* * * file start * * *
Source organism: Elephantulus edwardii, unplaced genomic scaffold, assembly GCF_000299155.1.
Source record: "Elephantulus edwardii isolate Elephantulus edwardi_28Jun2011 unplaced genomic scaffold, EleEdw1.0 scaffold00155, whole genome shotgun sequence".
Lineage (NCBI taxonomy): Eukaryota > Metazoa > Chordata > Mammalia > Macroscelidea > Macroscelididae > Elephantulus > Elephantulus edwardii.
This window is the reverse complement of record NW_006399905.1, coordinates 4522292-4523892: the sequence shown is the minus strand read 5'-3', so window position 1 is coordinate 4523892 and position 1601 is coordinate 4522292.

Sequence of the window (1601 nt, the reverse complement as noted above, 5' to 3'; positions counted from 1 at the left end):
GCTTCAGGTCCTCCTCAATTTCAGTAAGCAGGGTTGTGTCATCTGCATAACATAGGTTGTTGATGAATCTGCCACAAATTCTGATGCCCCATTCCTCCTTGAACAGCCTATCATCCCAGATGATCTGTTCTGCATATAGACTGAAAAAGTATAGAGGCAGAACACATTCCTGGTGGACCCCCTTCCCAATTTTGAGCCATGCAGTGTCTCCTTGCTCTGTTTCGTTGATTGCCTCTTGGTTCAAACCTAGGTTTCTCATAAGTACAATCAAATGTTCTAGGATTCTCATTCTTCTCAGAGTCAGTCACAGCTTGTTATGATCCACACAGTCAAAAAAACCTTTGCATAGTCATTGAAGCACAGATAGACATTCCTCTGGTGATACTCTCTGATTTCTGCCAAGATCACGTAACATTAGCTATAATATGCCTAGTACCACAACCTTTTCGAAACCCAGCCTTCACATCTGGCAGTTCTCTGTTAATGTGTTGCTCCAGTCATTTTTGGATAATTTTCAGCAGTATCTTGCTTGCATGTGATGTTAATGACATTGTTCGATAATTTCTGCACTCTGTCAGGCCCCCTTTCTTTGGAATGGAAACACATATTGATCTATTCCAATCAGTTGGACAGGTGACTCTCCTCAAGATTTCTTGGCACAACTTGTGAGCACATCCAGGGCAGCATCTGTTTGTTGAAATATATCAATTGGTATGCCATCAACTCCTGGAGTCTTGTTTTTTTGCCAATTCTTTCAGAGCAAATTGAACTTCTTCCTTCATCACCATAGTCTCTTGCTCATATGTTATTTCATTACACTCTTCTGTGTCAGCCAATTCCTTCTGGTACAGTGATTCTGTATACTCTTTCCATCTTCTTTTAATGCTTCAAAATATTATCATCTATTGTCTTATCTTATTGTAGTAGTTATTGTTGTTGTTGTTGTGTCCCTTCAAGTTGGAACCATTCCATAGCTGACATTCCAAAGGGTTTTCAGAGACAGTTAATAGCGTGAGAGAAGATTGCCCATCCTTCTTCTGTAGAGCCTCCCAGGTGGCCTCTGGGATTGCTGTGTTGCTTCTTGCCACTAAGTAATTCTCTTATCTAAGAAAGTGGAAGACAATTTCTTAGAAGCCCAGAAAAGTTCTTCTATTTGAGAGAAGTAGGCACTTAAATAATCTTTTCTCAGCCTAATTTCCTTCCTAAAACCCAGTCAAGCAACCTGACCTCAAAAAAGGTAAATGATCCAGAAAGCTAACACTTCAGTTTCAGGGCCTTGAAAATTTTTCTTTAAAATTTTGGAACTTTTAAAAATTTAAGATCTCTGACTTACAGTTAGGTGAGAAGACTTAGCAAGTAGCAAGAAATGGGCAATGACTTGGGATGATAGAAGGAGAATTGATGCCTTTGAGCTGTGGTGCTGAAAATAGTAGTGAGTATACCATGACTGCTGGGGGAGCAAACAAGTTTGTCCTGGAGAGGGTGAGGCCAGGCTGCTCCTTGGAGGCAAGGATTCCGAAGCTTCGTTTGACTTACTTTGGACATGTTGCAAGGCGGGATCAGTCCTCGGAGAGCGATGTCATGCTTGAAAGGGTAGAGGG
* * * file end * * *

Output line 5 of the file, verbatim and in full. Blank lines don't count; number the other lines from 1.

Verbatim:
Sequence of the window (1601 nt, the reverse complement as noted above, 5' to 3'; positions counted from 1 at the left end):